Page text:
If you percieve that, you have either misread my intent or I have been poor in communicating it. I agree with your broader goal, I simply disagree with what you define as the richest most rewarding experience. It is the idea that pyramidal questions is the only acceptable question form through which "good" quiz bowl can be obtained that I have problems. Yes, buzzer beaters, misleading hoses, and poor question quality in general can make for a less than enjoyable experience. However I believe a well crafted mid-difficulty question with a straight forward presentation, can be a challenge and educational experience as well. The idea that either a question is acceptable or unacceptable, there can be no middle ground I assume,is based entirely on it being pyramidal is not one that anyone has sold me on.
Captain Sinico wrote:How can you explain the fact that all most successful Illinois teams, even considering success on short, hosey questions, practice and play pyramidal questions almost exclusively?
This presupposes that my team does not practice and compete with pyramidal questions. We do. We simply are limited in the availability of meets in the format. Despite your attempt to bait me on the issue of finances I will hold fast to the reality that the cost/benefit of traveling and staying over night is not justified. On a purely personal note I will add that my experiences north of I-80 have not been good. When my team goes 5-0 in pool play and does not clear to the afternoon, because the tournament decided to play cross-pool rounds rather than drop the hosts "C" team, and allowed another team in the pool who we beat to advance as well as a 3-2 team from another pool, because the tie breaker was total points, you will have to forgive me for having a less than positive view.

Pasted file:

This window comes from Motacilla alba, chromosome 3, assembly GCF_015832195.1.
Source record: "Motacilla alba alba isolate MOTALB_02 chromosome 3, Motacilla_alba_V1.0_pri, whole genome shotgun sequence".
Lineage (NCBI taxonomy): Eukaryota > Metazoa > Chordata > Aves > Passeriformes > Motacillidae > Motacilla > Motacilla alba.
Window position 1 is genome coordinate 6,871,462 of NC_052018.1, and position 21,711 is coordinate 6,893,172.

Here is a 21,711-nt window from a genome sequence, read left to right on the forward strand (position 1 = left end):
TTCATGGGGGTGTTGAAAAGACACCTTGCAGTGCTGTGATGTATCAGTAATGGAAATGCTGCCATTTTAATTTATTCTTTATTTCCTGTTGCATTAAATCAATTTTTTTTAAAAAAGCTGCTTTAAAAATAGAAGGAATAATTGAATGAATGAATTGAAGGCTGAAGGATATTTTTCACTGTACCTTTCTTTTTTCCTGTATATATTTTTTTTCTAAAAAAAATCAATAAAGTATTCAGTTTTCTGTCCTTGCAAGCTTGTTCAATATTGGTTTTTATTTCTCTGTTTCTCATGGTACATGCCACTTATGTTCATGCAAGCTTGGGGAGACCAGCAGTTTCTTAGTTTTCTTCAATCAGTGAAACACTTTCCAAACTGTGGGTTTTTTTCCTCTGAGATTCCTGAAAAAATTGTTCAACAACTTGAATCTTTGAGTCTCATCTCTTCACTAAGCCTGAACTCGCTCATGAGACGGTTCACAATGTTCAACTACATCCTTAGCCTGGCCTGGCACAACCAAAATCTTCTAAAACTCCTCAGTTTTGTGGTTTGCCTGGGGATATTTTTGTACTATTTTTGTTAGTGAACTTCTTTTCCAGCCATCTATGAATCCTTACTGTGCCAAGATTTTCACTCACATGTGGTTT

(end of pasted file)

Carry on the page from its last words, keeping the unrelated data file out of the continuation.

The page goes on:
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Re: Why we can't have nice things

Post by Boeing X-20, Please! »

mrgsmath wrote: my experiences north of I-80 have not been good. When my team goes 5-0 in pool play and does not clear to the afternoon, because the tournament decided to play cross-pool rounds rather than drop the hosts "C" team, and allowed another team in the pool who we beat to advance as well as a 3-2 team from another pool, because the tie breaker was total points, you will have to forgive me for having a less than positive view.
What tournament was this ?
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Re: Why we can't have nice things

Post by jonah »

mrgsmath wrote:On a purely personal note I will add that my experiences north of I-80 have not been good. When my team goes 5-0 in pool play and does not clear to the afternoon, because the tournament decided to play cross-pool rounds rather than drop the hosts "C" team, and allowed another team in the pool who we beat to advance as well as a 3-2 team from another pool, because the tie breaker was total points, you will have to forgive me for having a less than positive view.
That experience sucks, in an almost comically bad way that I can only conjecture is associated with the Fremd tournament. Fortunately, I am glad to report that no tournament that anyone here would consider good would ever do such a thing. I hope you'll give the Chicago area another chance; that experience is not representative of how good tournaments work. There are also some good tournaments near enough to you that there would be no need to stay overnight (most particularly, Earlybird at UIUC).